Were you expecting NVIDIA’s next flagship gaming graphics card to feature even more memory than the already impressive amount utilized in the GeForce RTX 3090? That’s unlikely, according to Igor Wassollek, which shared a drawing today of what is supposedly the reference PCB design for AD102, the GPU in charge of powering the upper echelon of the new GeForce RTX 40 Series. A dozen solder slots for GDDR6X can be seen in the image, which implies support for up to 24 GB of memory (Micron’s options are available as either 1 or 2 GB modules).
Other tidbits from Wassollek include the suggestion that the AD102 and current-gen GA102 GPUs are actually pin-compatible, adding credence to his previous speculation of the GeForce RTX 3090 Ti being some sort of test run for the GeForce RTX 40 Series, a coincidence that would allow manufacturers to quickly and easily adapt their custom designs for the next generation of products. The mention of a 600-watt BIOS going around for testing purposes and heightened power delivery system would also suggest that those constant rumors of Lovelace cards doubling as industrial-level space heaters are actually true. Users will even find a 12VHPWR (12+4 )to 4x 8-pin adapter in the box, according to Wallossek.
New details about the NVIDIA GeForce RTX 4090 and RTX 4080 – memory configuration, pin layout, voltage supply and cooling (Igor’s Lab)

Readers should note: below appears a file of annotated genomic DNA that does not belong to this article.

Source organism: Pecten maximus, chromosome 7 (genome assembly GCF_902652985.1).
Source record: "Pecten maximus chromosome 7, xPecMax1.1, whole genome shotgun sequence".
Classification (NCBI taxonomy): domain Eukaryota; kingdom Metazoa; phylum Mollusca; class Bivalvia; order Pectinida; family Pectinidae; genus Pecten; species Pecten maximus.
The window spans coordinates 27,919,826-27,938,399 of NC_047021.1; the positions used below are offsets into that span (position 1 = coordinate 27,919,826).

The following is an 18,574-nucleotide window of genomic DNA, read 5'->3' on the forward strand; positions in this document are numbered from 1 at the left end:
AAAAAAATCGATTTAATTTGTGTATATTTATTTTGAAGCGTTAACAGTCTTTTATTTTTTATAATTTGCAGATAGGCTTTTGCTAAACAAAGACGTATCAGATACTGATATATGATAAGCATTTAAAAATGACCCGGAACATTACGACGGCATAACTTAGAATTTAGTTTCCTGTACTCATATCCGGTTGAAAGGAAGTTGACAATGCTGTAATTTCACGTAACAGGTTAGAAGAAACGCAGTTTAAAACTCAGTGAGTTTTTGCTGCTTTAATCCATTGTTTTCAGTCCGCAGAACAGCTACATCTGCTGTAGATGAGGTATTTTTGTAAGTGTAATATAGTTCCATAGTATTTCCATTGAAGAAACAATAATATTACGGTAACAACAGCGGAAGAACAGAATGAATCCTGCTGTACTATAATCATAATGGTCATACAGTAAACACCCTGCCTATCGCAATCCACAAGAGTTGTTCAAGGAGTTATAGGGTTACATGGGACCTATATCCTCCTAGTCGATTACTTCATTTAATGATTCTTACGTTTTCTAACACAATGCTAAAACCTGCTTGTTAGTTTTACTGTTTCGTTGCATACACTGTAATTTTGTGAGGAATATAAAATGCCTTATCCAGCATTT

[…] what we see at first glance are a whopping 24 voltage converters for the GPU! Since NVIDIA (this has also been leaked in the meantime) will again rely on a uP9512 that can only generate 8 phases (but is readily available), a total of three voltage converters will most likely be driven together per phase. The four dark rectangles near the drill holes for the cooler should be the VRM for the memory voltage converters. This brings us to four phases for the GDDR6X.
What we also see in this context is a maximum of 12 solder slots for the GDDR6X (from Micron), which is currently available as 1 and 2 GB modules. From this, we can conclude that 12 or 24 GB (more likely) are possible when fully loaded. Smaller versions could then be equipped with 8 or 16 GB (probably) again, which should also reduce the number of voltage converters to three.
Now let’s get back to the RTX 3090 Ti and what I called a test run. As I could find out, the GA102 (Ampere) and the AD102 (Ada) chip are supposed to be pin compatible. Conversely, this also means that all board partners should already be able to work on the new boards and coolers without the upcoming chip by simply using an open 600 Watt BIOS. Then both the new board and the cooling can be fully tested.
Speaking of cooling, some sources report that NVIDIA will rely on a tripple-slot air cooler for the Reference or FE, while almost all board partners are likely to go with a 3.5-slot design. This means that the weight class above 2 kilograms will certainly also have a lot of new competitors. AiO compact coolers and cards with a real water block from the factory are also being considered aloud, but not as a primary solution. And to reassure all potential customers with older power supplies: a 12+4 (12VHPWR) to 4x 6+2 pin (PCIe old) is of course always included.